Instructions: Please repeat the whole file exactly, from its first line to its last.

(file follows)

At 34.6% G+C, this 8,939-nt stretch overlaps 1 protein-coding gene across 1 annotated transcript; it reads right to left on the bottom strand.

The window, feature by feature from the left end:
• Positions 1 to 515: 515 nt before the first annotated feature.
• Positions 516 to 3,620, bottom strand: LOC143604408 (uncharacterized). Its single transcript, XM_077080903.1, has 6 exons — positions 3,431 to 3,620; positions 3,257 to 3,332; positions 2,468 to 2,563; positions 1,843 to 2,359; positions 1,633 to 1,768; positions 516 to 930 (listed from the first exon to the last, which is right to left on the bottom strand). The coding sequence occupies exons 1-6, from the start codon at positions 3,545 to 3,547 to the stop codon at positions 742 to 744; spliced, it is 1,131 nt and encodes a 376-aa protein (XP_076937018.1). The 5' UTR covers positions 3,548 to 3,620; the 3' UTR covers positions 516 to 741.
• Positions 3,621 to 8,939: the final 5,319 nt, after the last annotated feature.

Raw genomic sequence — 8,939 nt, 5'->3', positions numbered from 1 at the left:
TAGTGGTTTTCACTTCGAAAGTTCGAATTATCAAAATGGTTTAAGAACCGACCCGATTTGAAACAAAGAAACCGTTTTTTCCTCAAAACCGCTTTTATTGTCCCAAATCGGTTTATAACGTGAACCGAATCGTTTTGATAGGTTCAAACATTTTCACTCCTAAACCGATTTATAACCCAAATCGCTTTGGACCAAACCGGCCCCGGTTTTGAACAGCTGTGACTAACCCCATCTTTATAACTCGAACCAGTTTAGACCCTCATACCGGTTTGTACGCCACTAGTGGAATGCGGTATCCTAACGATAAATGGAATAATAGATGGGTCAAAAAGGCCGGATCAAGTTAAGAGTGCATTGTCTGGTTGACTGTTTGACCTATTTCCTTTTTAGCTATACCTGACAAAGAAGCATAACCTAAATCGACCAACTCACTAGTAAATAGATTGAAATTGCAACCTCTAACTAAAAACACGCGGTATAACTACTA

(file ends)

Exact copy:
At 34.6% G+C, this 8,939-nt stretch overlaps 1 protein-coding gene across 1 annotated transcript; it reads right to left on the bottom strand.

The window, feature by feature from the left end:
• Positions 1 to 515: 515 nt before the first annotated feature.
• Positions 516 to 3,620, bottom strand: LOC143604408 (uncharacterized). Its single transcript, XM_077080903.1, has 6 exons — positions 3,431 to 3,620; positions 3,257 to 3,332; positions 2,468 to 2,563; positions 1,843 to 2,359; positions 1,633 to 1,768; positions 516 to 930 (listed from the first exon to the last, which is right to left on the bottom strand). The coding sequence occupies exons 1-6, from the start codon at positions 3,545 to 3,547 to the stop codon at positions 742 to 744; spliced, it is 1,131 nt and encodes a 376-aa protein (XP_076937018.1). The 5' UTR covers positions 3,548 to 3,620; the 3' UTR covers positions 516 to 741.
• Positions 3,621 to 8,939: the final 5,319 nt, after the last annotated feature.

Raw genomic sequence — 8,939 nt, 5'->3', positions numbered from 1 at the left:
TAGTGGTTTTCACTTCGAAAGTTCGAATTATCAAAATGGTTTAAGAACCGACCCGATTTGAAACAAAGAAACCGTTTTTTCCTCAAAACCGCTTTTATTGTCCCAAATCGGTTTATAACGTGAACCGAATCGTTTTGATAGGTTCAAACATTTTCACTCCTAAACCGATTTATAACCCAAATCGCTTTGGACCAAACCGGCCCCGGTTTTGAACAGCTGTGACTAACCCCATCTTTATAACTCGAACCAGTTTAGACCCTCATACCGGTTTGTACGCCACTAGTGGAATGCGGTATCCTAACGATAAATGGAATAATAGATGGGTCAAAAAGGCCGGATCAAGTTAAGAGTGCATTGTCTGGTTGACTGTTTGACCTATTTCCTTTTTAGCTATACCTGACAAAGAAGCATAACCTAAATCGACCAACTCACTAGTAAATAGATTGAAATTGCAACCTCTAACTAAAAACACGCGGTATAACTACTA